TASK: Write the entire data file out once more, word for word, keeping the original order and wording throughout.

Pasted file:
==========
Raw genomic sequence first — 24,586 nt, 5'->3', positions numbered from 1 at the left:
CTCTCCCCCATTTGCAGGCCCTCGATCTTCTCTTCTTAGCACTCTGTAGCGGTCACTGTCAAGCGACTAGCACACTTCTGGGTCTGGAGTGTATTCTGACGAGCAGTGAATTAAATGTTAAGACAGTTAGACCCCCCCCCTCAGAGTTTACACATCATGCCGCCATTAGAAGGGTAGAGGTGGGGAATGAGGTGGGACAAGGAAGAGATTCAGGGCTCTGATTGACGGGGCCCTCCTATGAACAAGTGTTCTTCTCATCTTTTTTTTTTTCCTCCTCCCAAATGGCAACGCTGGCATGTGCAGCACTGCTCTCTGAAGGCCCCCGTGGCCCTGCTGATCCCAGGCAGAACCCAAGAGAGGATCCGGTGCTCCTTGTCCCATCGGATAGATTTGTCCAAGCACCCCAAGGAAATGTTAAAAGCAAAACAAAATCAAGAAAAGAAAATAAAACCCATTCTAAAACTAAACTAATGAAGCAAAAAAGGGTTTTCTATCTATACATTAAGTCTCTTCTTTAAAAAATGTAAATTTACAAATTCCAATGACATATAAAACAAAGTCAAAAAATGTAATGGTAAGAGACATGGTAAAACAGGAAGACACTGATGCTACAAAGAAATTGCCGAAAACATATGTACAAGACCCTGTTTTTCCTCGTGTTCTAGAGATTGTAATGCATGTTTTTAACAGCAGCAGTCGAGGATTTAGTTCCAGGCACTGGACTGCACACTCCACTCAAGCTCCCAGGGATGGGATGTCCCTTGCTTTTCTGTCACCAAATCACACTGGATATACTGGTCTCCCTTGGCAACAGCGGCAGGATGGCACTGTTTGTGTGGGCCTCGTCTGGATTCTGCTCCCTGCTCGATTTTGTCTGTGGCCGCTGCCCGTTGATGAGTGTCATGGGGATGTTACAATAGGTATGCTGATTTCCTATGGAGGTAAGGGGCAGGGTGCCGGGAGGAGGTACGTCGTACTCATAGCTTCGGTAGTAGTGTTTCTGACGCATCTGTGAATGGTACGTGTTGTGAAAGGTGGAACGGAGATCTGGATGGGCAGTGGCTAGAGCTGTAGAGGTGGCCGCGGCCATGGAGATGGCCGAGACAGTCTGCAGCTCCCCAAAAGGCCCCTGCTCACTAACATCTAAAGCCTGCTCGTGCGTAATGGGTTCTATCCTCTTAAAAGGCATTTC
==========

Raw genomic sequence first — 24,586 nt, 5'->3', positions numbered from 1 at the left:
CTCTCCCCCATTTGCAGGCCCTCGATCTTCTCTTCTTAGCACTCTGTAGCGGTCACTGTCAAGCGACTAGCACACTTCTGGGTCTGGAGTGTATTCTGACGAGCAGTGAATTAAATGTTAAGACAGTTAGACCCCCCCCCTCAGAGTTTACACATCATGCCGCCATTAGAAGGGTAGAGGTGGGGAATGAGGTGGGACAAGGAAGAGATTCAGGGCTCTGATTGACGGGGCCCTCCTATGAACAAGTGTTCTTCTCATCTTTTTTTTTTTCCTCCTCCCAAATGGCAACGCTGGCATGTGCAGCACTGCTCTCTGAAGGCCCCCGTGGCCCTGCTGATCCCAGGCAGAACCCAAGAGAGGATCCGGTGCTCCTTGTCCCATCGGATAGATTTGTCCAAGCACCCCAAGGAAATGTTAAAAGCAAAACAAAATCAAGAAAAGAAAATAAAACCCATTCTAAAACTAAACTAATGAAGCAAAAAAGGGTTTTCTATCTATACATTAAGTCTCTTCTTTAAAAAATGTAAATTTACAAATTCCAATGACATATAAAACAAAGTCAAAAAATGTAATGGTAAGAGACATGGTAAAACAGGAAGACACTGATGCTACAAAGAAATTGCCGAAAACATATGTACAAGACCCTGTTTTTCCTCGTGTTCTAGAGATTGTAATGCATGTTTTTAACAGCAGCAGTCGAGGATTTAGTTCCAGGCACTGGACTGCACACTCCACTCAAGCTCCCAGGGATGGGATGTCCCTTGCTTTTCTGTCACCAAATCACACTGGATATACTGGTCTCCCTTGGCAACAGCGGCAGGATGGCACTGTTTGTGTGGGCCTCGTCTGGATTCTGCTCCCTGCTCGATTTTGTCTGTGGCCGCTGCCCGTTGATGAGTGTCATGGGGATGTTACAATAGGTATGCTGATTTCCTATGGAGGTAAGGGGCAGGGTGCCGGGAGGAGGTACGTCGTACTCATAGCTTCGGTAGTAGTGTTTCTGACGCATCTGTGAATGGTACGTGTTGTGAAAGGTGGAACGGAGATCTGGATGGGCAGTGGCTAGAGCTGTAGAGGTGGCCGCGGCCATGGAGATGGCCGAGACAGTCTGCAGCTCCCCAAAAGGCCCCTGCTCACTAACATCTAAAGCCTGCTCGTGCGTAATGGGTTCTATCCTCTTAAAAGGCATTTC